Take the 2-minute tour ×
Mathematics Stack Exchange is a question and answer site for people studying math at any level and professionals in related fields. It's 100% free, no registration required.

I would like to write as a mathematical expression such sentence: x is the set of all natural numbers that can be divided by 2 without the remainder.

$\{x \in \mathbb N: What \ here? \} $

Thanks in advance, Regards, Misery

share|improve this question
2  
The simplest (and to my mind the nicest) way is $\{2n:n\in\Bbb N\}$. An alternative is $\{n\in\Bbb N:2\mid n\}$, since $a\mid b$ means '$b$ is a multiple of $a$'. –  Brian M. Scott May 12 '12 at 7:42
1  
Note that if $x$ is "the set of all natural numbers that can be divided by $2$", then $x$ is the set, i.e. $$ x = \{ n \in \mathbb N \, | \, 2 \text{ divides } n \} $$ –  Patrick Da Silva May 12 '12 at 7:43
1  
In other words, $x$ is the set, he's not an element of the set like you just wrote in your question. If you want the set of all elements $x \in \mathbb N$ such that blablabla, then you expect the set to look like $\{ x \in \mathbb N \, | \, \text{ blablabla here. } \}$. –  Patrick Da Silva May 12 '12 at 7:44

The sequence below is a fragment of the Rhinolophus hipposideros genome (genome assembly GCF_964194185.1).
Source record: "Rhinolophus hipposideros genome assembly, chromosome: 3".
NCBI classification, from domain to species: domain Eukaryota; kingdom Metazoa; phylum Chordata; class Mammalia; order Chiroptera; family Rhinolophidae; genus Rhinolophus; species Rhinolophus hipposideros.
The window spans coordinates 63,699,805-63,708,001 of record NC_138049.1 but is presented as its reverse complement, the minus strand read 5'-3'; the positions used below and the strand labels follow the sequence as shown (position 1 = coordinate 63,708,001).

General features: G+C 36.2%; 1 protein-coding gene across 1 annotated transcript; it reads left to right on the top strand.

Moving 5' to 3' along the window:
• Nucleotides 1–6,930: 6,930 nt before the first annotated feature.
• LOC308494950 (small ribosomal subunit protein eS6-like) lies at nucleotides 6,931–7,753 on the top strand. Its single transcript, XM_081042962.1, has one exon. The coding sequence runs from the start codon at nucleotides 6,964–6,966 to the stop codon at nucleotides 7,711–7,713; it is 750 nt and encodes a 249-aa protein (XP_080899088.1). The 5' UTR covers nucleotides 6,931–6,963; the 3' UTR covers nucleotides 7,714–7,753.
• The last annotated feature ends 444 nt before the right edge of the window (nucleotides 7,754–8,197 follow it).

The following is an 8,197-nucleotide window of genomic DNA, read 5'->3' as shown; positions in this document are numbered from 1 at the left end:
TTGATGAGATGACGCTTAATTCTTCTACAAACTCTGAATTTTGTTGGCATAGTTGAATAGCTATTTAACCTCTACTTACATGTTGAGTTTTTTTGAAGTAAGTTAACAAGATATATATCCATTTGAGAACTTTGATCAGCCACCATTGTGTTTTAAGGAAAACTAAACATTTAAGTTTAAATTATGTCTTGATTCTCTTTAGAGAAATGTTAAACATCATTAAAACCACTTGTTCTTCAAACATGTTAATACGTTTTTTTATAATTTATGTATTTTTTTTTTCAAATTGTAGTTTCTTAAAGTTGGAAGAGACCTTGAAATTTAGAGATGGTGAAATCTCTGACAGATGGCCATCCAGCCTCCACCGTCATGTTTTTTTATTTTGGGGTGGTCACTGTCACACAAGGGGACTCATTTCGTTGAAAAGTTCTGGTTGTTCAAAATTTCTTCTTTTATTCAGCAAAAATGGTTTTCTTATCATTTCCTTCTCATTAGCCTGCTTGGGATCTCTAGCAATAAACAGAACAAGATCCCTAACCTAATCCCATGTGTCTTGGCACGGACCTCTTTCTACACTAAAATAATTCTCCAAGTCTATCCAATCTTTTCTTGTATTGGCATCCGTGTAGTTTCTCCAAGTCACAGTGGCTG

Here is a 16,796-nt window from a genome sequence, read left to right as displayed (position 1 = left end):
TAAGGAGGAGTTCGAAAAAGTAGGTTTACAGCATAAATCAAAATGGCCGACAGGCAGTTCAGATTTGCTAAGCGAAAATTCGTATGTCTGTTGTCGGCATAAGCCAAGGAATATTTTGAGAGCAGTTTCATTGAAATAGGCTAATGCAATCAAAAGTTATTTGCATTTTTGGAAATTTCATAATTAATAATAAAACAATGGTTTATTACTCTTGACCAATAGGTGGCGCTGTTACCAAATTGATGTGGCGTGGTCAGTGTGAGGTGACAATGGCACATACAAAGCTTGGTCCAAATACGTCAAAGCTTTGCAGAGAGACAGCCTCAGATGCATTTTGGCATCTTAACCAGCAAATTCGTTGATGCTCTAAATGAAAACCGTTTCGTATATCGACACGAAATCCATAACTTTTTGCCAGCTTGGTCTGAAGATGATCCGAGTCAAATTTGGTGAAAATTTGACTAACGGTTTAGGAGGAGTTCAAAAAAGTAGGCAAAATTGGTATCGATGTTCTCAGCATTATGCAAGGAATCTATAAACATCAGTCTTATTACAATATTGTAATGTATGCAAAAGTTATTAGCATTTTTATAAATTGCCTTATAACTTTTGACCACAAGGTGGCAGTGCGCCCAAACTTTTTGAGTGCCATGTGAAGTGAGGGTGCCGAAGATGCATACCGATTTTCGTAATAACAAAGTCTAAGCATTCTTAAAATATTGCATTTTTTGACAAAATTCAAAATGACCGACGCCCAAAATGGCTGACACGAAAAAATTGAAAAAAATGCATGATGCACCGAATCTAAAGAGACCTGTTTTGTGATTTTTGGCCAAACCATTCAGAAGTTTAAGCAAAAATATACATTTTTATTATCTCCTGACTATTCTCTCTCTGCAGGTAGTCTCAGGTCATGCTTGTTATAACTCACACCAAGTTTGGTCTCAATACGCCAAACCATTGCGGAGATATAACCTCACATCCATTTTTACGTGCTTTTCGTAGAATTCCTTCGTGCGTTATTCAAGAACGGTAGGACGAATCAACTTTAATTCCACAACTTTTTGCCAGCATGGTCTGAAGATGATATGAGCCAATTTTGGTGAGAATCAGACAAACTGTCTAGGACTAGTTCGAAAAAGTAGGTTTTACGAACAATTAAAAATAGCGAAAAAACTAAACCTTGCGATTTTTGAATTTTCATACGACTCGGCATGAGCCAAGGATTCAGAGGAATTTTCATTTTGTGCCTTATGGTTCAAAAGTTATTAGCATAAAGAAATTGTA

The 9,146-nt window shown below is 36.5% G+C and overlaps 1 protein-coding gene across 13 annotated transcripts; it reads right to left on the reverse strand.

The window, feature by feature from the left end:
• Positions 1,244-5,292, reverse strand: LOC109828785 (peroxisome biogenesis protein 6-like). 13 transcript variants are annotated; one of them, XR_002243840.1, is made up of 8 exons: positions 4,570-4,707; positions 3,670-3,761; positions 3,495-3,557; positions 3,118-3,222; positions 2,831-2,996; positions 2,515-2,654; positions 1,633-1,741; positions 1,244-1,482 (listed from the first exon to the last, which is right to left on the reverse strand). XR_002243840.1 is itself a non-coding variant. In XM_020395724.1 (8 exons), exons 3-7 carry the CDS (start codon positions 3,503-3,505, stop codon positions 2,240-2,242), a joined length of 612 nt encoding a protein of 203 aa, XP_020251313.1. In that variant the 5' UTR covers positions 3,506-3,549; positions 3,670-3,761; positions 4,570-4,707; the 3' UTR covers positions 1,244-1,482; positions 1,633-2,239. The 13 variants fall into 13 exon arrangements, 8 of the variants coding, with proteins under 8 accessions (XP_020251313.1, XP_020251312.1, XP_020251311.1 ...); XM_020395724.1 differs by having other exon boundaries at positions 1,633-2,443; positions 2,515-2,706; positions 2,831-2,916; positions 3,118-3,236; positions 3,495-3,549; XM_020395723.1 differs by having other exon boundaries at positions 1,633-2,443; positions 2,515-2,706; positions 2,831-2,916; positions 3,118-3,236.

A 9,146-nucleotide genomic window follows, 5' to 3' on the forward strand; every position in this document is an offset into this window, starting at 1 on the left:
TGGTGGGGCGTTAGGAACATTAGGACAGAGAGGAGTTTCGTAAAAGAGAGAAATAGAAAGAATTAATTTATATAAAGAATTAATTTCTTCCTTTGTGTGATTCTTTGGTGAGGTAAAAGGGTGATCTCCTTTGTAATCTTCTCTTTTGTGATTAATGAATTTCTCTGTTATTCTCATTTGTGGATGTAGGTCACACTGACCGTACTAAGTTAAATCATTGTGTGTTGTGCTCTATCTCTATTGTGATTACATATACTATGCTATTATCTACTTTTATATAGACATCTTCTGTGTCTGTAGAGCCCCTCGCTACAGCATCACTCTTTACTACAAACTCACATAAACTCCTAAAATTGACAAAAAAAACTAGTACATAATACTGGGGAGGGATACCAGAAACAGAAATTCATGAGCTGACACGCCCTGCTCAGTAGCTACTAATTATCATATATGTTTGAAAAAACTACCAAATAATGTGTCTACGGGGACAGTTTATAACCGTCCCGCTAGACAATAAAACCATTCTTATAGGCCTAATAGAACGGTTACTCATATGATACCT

I found that notation in the book saying that: {x: P(x)} means the set of those all x that have the property P, and I got confused trying to write the set as given in the question –  Misery May 12 '12 at 7:47
1  
$\{n \in \mathbb N: n \text{ is even}\}$ –  sdcvvc May 12 '12 at 8:03

1 Answer 1

up vote 4 down vote accepted

A very typical shorthand when writing the set of natural numbers divisible by $a$ is to write $a\mathbb N = \{an \in \mathbb N\;|\; n \in \mathbb N\}$. Clearly every natural number of the form $an$ where $n\in \mathbb N$ is divisible by $a$ and every such number arises in this way. This follows the usual notation for cosets.

share|improve this answer

Your Answer

 
discard

By posting your answer, you agree to the privacy policy and terms of service.

Not the answer you're looking for? Browse other questions tagged or ask your own question.